"Certain!—I know it. You had better go South with me; I will take good care of you. Besides, when the war breaks out, the colored people will suffer in the North. The Northern people will look upon them as the cause of the war, and I fear, in their exasperation, will be inclined to treat you harshly. Then, I may come back to Washington in a few months, and live in the White House. The Southern people talk of choosing Mr. Davis for their President. In fact, it may be considered settled that he will be their President. As soon as we go South and secede from the other States, we will raise an army and march on Washington, and then I shall live in the White House."
I was bewildered with what I heard. I had served Mrs. Davis faithfully, and she had learned to place the greatest confidence in me. At first I was almost tempted to go South with her, for her reasoning seemed plausible. At the time the conversation was closed, with my promise to consider the question.
I thought over the question much, and the more I thought the less inclined I felt to accept the proposition so kindly made by Mrs. Davis. I knew the North to be strong, and believed that the people would fight for the flag that they pretended to venerate so highly. The Republican party had just emerged from a heated campaign, flushed with victory, and I could not think that the hosts composing the party would quietly yield all they had gained in the Presidential canvass. A show of war from the South, I felt, would lead to actual war in the North; and with the two sections bitterly arrayed against each other, I preferred to cast my lot among the people of the North.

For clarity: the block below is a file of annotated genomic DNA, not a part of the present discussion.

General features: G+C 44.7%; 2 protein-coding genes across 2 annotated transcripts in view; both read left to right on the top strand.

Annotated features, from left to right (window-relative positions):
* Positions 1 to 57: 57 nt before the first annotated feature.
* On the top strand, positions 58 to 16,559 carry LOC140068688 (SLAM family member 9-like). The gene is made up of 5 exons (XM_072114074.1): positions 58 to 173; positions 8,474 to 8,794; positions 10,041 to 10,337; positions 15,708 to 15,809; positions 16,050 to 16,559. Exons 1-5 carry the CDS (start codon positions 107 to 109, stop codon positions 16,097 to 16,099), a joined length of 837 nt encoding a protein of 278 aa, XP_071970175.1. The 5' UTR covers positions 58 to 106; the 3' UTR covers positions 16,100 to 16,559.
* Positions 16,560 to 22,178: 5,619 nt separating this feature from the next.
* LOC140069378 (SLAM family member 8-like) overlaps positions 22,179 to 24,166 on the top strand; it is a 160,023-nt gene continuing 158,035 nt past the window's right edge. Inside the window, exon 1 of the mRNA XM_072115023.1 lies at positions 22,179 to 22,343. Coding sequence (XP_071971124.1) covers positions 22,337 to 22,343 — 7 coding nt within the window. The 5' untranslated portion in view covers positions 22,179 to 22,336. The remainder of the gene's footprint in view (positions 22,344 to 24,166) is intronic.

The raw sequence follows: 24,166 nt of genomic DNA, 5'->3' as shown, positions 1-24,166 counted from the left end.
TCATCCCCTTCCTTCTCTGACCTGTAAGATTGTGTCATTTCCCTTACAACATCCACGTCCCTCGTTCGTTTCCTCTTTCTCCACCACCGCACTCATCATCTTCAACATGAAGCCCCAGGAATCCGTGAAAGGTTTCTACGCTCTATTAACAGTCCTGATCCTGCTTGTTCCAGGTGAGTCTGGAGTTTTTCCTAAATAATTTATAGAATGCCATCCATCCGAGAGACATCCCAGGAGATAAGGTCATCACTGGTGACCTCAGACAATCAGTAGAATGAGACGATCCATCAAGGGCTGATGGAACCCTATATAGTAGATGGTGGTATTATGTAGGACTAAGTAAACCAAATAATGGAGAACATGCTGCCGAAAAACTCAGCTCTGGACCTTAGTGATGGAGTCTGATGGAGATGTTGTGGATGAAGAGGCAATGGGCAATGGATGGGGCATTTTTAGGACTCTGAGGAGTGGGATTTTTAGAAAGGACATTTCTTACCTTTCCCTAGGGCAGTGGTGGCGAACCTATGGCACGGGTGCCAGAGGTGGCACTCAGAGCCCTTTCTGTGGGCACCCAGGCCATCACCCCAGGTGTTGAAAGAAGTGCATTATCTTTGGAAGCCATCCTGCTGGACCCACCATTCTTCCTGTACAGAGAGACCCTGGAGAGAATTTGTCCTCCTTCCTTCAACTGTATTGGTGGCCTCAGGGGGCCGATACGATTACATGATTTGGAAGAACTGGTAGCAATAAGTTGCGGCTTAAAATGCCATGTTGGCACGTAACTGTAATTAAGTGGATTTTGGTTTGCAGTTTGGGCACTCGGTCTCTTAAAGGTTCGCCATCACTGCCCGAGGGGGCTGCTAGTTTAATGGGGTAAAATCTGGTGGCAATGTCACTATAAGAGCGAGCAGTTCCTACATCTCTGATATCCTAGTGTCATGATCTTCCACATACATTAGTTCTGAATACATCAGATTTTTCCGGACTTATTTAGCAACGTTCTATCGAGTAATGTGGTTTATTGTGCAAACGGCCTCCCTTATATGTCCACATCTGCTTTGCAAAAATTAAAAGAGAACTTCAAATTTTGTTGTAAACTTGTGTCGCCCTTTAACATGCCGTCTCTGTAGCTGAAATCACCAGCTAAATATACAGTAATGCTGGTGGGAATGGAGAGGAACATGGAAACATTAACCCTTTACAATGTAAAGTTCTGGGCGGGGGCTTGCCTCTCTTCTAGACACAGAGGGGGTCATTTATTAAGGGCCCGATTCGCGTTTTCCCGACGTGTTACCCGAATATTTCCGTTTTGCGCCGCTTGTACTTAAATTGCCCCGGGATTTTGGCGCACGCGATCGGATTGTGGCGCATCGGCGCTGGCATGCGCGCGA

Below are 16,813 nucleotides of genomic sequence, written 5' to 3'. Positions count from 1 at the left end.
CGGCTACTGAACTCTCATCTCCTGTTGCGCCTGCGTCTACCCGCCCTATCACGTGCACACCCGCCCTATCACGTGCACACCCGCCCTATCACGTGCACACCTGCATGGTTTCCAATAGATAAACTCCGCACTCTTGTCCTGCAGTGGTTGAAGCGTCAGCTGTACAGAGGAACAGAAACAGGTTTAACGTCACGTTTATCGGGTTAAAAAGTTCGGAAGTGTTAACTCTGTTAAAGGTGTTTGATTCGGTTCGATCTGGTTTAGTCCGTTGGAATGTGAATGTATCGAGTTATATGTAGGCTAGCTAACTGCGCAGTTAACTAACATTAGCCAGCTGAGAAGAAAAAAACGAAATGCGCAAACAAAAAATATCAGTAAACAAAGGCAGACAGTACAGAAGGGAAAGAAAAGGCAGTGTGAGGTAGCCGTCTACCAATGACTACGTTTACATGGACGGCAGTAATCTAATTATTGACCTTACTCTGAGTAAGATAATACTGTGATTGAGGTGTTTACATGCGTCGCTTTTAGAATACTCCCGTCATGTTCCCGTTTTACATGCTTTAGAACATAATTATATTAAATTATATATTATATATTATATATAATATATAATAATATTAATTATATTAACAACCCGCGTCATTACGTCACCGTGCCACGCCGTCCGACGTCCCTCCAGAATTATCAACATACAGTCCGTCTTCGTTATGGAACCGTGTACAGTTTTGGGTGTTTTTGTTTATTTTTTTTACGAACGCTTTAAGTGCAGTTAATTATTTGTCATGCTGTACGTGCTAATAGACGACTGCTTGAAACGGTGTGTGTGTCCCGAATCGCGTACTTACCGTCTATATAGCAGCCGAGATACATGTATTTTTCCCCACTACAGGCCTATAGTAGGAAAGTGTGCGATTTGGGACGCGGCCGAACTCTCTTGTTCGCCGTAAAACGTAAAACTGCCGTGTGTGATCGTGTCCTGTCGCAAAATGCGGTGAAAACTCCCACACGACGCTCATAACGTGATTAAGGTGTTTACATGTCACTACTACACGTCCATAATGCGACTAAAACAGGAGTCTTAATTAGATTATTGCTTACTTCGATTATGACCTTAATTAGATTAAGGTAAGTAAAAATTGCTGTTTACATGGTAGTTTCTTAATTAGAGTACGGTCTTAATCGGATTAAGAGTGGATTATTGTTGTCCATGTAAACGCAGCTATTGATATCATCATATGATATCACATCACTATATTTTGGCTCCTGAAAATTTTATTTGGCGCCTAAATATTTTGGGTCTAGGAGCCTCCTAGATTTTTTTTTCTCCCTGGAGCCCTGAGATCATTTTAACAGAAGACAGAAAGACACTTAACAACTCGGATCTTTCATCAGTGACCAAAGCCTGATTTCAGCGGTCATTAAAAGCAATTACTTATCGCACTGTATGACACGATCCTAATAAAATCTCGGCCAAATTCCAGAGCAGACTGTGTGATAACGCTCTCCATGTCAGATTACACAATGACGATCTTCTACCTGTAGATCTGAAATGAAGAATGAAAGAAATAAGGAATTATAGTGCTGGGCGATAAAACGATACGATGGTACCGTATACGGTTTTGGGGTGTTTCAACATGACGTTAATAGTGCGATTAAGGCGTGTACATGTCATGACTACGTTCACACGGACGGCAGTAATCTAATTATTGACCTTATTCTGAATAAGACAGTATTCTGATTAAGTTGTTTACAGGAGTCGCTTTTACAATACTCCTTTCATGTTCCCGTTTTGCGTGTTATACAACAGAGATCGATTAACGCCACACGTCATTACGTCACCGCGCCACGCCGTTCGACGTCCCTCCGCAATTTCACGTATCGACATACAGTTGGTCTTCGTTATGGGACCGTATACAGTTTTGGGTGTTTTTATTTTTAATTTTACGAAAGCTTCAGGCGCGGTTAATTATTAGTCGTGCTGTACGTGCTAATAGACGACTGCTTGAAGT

I parted with Mrs. Davis kindly, half promising to join her in the South if further deliberation should induce me to change my views. A few weeks before she left Washington I made two chintz wrappers for her. She said that she must give up expensive dressing for a while; and that she, with the Southern people, now that war was imminent, must learn to practise lessons of economy. She left some fine needle-work in my hands, which I finished, and forwarded to her at Montgomery, Alabama, in the month of June, through the assistance of Mrs. Emory, one of her oldest and best friends.
Since bidding them good-by at Washington, early in the year 1860, I have never met any of the Davis family. Years of excitement, years of bloodshed, and hundreds of thousands of graves intervene between the months I spent in the family and now. The years have brought many changes; and in view of these terrible changes even I, who was once a slave, who have been punished with the cruel lash, who have experienced the heart and soul tortures of a slave's life, can say to Mr. Jefferson Davis, "Peace! you have suffered! Go in peace."